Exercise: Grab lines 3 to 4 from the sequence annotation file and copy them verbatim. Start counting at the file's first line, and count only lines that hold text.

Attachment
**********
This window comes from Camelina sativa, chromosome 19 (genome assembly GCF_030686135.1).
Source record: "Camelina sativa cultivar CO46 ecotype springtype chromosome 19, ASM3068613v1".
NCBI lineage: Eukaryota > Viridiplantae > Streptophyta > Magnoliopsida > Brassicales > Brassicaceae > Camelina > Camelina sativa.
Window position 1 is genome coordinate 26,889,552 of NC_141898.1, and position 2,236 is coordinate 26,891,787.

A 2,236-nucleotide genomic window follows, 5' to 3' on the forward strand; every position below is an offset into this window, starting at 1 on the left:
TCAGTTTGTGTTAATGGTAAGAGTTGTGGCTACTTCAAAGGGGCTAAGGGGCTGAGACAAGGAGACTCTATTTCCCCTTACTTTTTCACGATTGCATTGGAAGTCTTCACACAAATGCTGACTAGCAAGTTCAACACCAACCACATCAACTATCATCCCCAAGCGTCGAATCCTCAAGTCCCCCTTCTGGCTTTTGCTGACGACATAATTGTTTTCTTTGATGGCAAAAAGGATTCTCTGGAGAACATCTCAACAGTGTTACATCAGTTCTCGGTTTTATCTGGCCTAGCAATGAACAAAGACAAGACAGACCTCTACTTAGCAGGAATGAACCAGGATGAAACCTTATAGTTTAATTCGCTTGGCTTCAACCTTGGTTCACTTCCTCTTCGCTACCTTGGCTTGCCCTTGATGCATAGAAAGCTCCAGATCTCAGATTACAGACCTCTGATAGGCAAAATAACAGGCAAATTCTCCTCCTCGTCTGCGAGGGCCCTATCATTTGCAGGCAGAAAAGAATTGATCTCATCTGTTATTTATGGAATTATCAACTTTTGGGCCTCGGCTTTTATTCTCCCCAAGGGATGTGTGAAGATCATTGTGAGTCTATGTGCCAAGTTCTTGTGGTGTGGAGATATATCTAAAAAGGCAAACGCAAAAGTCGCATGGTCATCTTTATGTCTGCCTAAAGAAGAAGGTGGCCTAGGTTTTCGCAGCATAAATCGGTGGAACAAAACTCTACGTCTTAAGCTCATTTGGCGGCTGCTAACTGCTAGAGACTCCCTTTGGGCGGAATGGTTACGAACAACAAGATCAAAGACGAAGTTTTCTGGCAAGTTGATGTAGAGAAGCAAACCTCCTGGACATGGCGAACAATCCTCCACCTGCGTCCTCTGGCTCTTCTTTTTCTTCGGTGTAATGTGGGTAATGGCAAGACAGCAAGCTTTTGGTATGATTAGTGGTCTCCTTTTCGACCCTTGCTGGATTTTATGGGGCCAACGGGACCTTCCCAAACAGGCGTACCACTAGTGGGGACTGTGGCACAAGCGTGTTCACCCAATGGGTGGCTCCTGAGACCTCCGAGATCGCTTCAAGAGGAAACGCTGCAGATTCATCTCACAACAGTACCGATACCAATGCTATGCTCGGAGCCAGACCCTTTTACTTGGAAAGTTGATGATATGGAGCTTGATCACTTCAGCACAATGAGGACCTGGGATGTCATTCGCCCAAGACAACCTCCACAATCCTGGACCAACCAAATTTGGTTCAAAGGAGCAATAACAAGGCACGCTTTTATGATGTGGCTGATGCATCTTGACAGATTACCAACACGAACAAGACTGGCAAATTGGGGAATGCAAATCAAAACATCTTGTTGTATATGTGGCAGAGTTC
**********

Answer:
NCBI lineage: Eukaryota > Viridiplantae > Streptophyta > Magnoliopsida > Brassicales > Brassicaceae > Camelina > Camelina sativa.
Window position 1 is genome coordinate 26,889,552 of NC_141898.1, and position 2,236 is coordinate 26,891,787.